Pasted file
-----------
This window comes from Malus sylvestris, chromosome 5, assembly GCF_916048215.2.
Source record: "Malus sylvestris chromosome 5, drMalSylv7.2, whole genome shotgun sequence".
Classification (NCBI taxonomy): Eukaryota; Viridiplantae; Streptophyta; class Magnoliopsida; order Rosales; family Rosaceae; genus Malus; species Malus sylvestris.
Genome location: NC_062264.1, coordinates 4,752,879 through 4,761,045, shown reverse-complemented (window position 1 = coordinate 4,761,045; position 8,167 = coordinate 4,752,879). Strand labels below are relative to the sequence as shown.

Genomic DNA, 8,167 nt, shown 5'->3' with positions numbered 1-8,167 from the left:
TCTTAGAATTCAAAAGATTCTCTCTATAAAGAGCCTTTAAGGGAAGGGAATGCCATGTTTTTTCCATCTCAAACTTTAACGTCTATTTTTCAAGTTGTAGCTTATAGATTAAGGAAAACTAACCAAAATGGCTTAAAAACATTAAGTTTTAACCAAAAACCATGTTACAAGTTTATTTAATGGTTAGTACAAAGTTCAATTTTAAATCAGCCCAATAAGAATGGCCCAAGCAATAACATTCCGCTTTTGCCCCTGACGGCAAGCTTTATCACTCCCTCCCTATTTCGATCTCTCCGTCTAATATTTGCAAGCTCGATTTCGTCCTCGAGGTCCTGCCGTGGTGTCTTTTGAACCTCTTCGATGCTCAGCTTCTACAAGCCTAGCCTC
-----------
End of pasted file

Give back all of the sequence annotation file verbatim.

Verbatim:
This window comes from Malus sylvestris, chromosome 5, assembly GCF_916048215.2.
Source record: "Malus sylvestris chromosome 5, drMalSylv7.2, whole genome shotgun sequence".
Classification (NCBI taxonomy): Eukaryota; Viridiplantae; Streptophyta; class Magnoliopsida; order Rosales; family Rosaceae; genus Malus; species Malus sylvestris.
Genome location: NC_062264.1, coordinates 4,752,879 through 4,761,045, shown reverse-complemented (window position 1 = coordinate 4,761,045; position 8,167 = coordinate 4,752,879). Strand labels below are relative to the sequence as shown.

Genomic DNA, 8,167 nt, shown 5'->3' with positions numbered 1-8,167 from the left:
TCTTAGAATTCAAAAGATTCTCTCTATAAAGAGCCTTTAAGGGAAGGGAATGCCATGTTTTTTCCATCTCAAACTTTAACGTCTATTTTTCAAGTTGTAGCTTATAGATTAAGGAAAACTAACCAAAATGGCTTAAAAACATTAAGTTTTAACCAAAAACCATGTTACAAGTTTATTTAATGGTTAGTACAAAGTTCAATTTTAAATCAGCCCAATAAGAATGGCCCAAGCAATAACATTCCGCTTTTGCCCCTGACGGCAAGCTTTATCACTCCCTCCCTATTTCGATCTCTCCGTCTAATATTTGCAAGCTCGATTTCGTCCTCGAGGTCCTGCCGTGGTGTCTTTTGAACCTCTTCGATGCTCAGCTTCTACAAGCCTAGCCTC